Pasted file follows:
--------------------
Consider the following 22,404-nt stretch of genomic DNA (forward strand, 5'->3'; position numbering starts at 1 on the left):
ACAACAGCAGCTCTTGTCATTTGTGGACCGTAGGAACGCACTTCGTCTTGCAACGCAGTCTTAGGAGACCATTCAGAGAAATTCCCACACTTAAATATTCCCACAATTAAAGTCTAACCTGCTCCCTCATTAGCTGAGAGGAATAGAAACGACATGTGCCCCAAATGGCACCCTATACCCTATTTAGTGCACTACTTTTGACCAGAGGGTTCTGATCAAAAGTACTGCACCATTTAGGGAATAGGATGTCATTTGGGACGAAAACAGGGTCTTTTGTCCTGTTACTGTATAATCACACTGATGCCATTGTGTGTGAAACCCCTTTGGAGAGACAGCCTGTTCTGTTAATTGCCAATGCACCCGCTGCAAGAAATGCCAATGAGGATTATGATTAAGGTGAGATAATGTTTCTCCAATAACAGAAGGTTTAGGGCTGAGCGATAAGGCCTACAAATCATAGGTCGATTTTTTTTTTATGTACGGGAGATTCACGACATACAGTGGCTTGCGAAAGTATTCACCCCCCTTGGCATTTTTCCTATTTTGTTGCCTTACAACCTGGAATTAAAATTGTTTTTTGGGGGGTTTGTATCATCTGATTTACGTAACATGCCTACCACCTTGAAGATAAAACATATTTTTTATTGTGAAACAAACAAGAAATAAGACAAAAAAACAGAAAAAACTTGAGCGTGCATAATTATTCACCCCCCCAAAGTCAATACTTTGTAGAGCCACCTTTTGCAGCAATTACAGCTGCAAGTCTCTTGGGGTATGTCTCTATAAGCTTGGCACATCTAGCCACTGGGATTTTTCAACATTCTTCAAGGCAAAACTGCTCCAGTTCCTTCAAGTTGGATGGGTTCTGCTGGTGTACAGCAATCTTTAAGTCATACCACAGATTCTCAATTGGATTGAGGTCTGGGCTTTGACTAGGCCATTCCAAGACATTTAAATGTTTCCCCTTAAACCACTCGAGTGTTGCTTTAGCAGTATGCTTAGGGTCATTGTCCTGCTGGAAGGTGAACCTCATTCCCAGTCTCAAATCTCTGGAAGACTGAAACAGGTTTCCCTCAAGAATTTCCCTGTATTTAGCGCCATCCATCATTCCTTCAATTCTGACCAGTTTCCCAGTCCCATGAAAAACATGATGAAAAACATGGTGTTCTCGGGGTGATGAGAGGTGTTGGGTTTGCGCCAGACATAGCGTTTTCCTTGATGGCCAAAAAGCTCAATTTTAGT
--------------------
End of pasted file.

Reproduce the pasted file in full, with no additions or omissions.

Consider the following 22,404-nt stretch of genomic DNA (forward strand, 5'->3'; position numbering starts at 1 on the left):
ACAACAGCAGCTCTTGTCATTTGTGGACCGTAGGAACGCACTTCGTCTTGCAACGCAGTCTTAGGAGACCATTCAGAGAAATTCCCACACTTAAATATTCCCACAATTAAAGTCTAACCTGCTCCCTCATTAGCTGAGAGGAATAGAAACGACATGTGCCCCAAATGGCACCCTATACCCTATTTAGTGCACTACTTTTGACCAGAGGGTTCTGATCAAAAGTACTGCACCATTTAGGGAATAGGATGTCATTTGGGACGAAAACAGGGTCTTTTGTCCTGTTACTGTATAATCACACTGATGCCATTGTGTGTGAAACCCCTTTGGAGAGACAGCCTGTTCTGTTAATTGCCAATGCACCCGCTGCAAGAAATGCCAATGAGGATTATGATTAAGGTGAGATAATGTTTCTCCAATAACAGAAGGTTTAGGGCTGAGCGATAAGGCCTACAAATCATAGGTCGATTTTTTTTTTATGTACGGGAGATTCACGACATACAGTGGCTTGCGAAAGTATTCACCCCCCTTGGCATTTTTCCTATTTTGTTGCCTTACAACCTGGAATTAAAATTGTTTTTTGGGGGGTTTGTATCATCTGATTTACGTAACATGCCTACCACCTTGAAGATAAAACATATTTTTTATTGTGAAACAAACAAGAAATAAGACAAAAAAACAGAAAAAACTTGAGCGTGCATAATTATTCACCCCCCCAAAGTCAATACTTTGTAGAGCCACCTTTTGCAGCAATTACAGCTGCAAGTCTCTTGGGGTATGTCTCTATAAGCTTGGCACATCTAGCCACTGGGATTTTTCAACATTCTTCAAGGCAAAACTGCTCCAGTTCCTTCAAGTTGGATGGGTTCTGCTGGTGTACAGCAATCTTTAAGTCATACCACAGATTCTCAATTGGATTGAGGTCTGGGCTTTGACTAGGCCATTCCAAGACATTTAAATGTTTCCCCTTAAACCACTCGAGTGTTGCTTTAGCAGTATGCTTAGGGTCATTGTCCTGCTGGAAGGTGAACCTCATTCCCAGTCTCAAATCTCTGGAAGACTGAAACAGGTTTCCCTCAAGAATTTCCCTGTATTTAGCGCCATCCATCATTCCTTCAATTCTGACCAGTTTCCCAGTCCCATGAAAAACATGATGAAAAACATGGTGTTCTCGGGGTGATGAGAGGTGTTGGGTTTGCGCCAGACATAGCGTTTTCCTTGATGGCCAAAAAGCTCAATTTTAGT